In my future classroom, I imagine all of the students with mobile devices to use both at home and school.  I imagine students playing apps that relate to what they are learning in the classroom because they are fun and they want to improve their skills.  I imagine a space, such as a learning management system, that holds everything the student or parent needs.  This space would have homework assignments, newsletters, assessment data, achievement goals, games, and a space for students and teachers to interact either synchronously or asynchronously, a space to share…anything, and a space for students to express themselves.  This space would be a documented portfolio space that students could revisit anytime they wanted.  Questions could be asked and answered by students or the teacher.

The iPod article by Carlo Ricci reminded me of another benefit of mobile devices- they have everything in one device!

This is especially beneficial for teachers because (1) purchasing a class set of anything is expensive, and difficult to store and replace, (2) it is convenient and accessible for learning that needs to happen right now.

I appreciate the natural learning concept that Carlo Ricci mentions in the article. As the student uses the device, he naturally discovers new things.  This creates tension because he wants to know what it is and how to use it (motivation to learn).

The clock example in the article reminded me of the little plastic and paper clocks I used in my K/1 classroom.  The hands would never stay put.  As I explained the difference between the hour and minute hands, I walked around and asked each student to explain the difference to their partner.  We also used the wall clock to review the time.  However, some of the students couldn’t see it well and it was difficult for me to point to the numbers unless I used a really long pointer.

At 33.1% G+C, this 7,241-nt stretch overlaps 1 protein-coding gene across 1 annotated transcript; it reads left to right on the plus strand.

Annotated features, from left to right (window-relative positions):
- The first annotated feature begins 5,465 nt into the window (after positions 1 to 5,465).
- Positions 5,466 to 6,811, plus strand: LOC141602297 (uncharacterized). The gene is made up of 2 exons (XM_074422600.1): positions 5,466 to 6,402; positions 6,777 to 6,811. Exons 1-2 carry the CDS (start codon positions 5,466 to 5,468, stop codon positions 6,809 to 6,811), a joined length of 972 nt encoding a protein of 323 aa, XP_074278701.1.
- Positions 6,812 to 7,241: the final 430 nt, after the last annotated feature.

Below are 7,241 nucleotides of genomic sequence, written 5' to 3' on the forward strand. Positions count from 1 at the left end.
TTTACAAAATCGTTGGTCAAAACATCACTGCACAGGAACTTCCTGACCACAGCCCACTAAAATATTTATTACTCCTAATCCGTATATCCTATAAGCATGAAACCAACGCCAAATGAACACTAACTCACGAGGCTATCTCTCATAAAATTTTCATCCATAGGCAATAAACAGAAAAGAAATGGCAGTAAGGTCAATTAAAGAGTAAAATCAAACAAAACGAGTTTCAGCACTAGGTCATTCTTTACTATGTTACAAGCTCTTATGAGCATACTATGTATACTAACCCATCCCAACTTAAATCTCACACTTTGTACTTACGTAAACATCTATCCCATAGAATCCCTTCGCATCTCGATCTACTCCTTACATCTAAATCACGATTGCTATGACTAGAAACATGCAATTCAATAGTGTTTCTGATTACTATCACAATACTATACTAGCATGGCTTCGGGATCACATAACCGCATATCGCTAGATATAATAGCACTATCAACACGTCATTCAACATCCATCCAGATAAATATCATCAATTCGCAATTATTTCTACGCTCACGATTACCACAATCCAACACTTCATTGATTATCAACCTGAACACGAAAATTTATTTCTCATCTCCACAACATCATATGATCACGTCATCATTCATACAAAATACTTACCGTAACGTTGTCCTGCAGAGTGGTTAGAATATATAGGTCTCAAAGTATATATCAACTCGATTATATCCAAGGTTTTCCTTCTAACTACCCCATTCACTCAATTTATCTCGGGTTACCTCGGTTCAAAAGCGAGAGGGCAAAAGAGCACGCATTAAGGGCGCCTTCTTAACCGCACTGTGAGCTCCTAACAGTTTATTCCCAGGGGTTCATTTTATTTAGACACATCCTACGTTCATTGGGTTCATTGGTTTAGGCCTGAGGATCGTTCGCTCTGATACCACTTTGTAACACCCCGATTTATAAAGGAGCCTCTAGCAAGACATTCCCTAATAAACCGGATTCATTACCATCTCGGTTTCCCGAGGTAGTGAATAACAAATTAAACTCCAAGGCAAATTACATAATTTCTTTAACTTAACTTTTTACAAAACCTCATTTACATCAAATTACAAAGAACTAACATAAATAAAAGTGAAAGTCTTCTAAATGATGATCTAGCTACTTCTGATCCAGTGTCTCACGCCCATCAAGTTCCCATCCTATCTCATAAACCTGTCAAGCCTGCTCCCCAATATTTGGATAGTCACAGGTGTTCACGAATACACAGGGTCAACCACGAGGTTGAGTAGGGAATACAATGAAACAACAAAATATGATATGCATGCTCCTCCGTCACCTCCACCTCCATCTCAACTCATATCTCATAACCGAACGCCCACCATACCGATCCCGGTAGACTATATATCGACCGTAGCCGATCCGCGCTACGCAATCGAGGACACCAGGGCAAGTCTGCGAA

If each student had iPod with an educational clock app, they could get instant feedback as much as often as necessary.  The app could reinforce the skills more times than a single teacher ever could.  Also, the iPod could be pulled out and personally used by each student whenever he needed the information, not just when the teacher asked him the question.  Sigh.  Would have been nice to have this access then.  This excites me to use them with my students in the future!

Carlo Ricci continued to point out such simple features such as the alarm clock and the weather app.  I suppose I have taken my kid’s iPhone Touches and iPhones for granted.  Instead of asking me for the answers all the time, I can tell them to look it up on their mobile device.  If I told them to go look up the weather forecast on the weather channel of the TV or in the newspaper they probably wouldn’t do it.  But since their iPhones are magically and magnetically attracted/attached to them, they probably wouldn’t mind looking it up there.  How convenient.

I love the idea of the Stanford Mobile Inquiry-based Learning Environment (SMILE) program.  The students create their own questions for a quiz.  When I was a student-teacher in a fourth grade classroom, I had the students write their own questions for a social studies test.  They really enjoyed doing this and they also loved that their name were posted next to the question they wrote.  A mobile device would make this task easy to do.  I can remember that it took quite a bit of time for the students to write the questions, time for me to edit the questions, and time for me to write the test.  It’s really cool that the students can upload their own pictures.  They are creating their own content!  This has to be more motivating than a boring teacher-created assessment!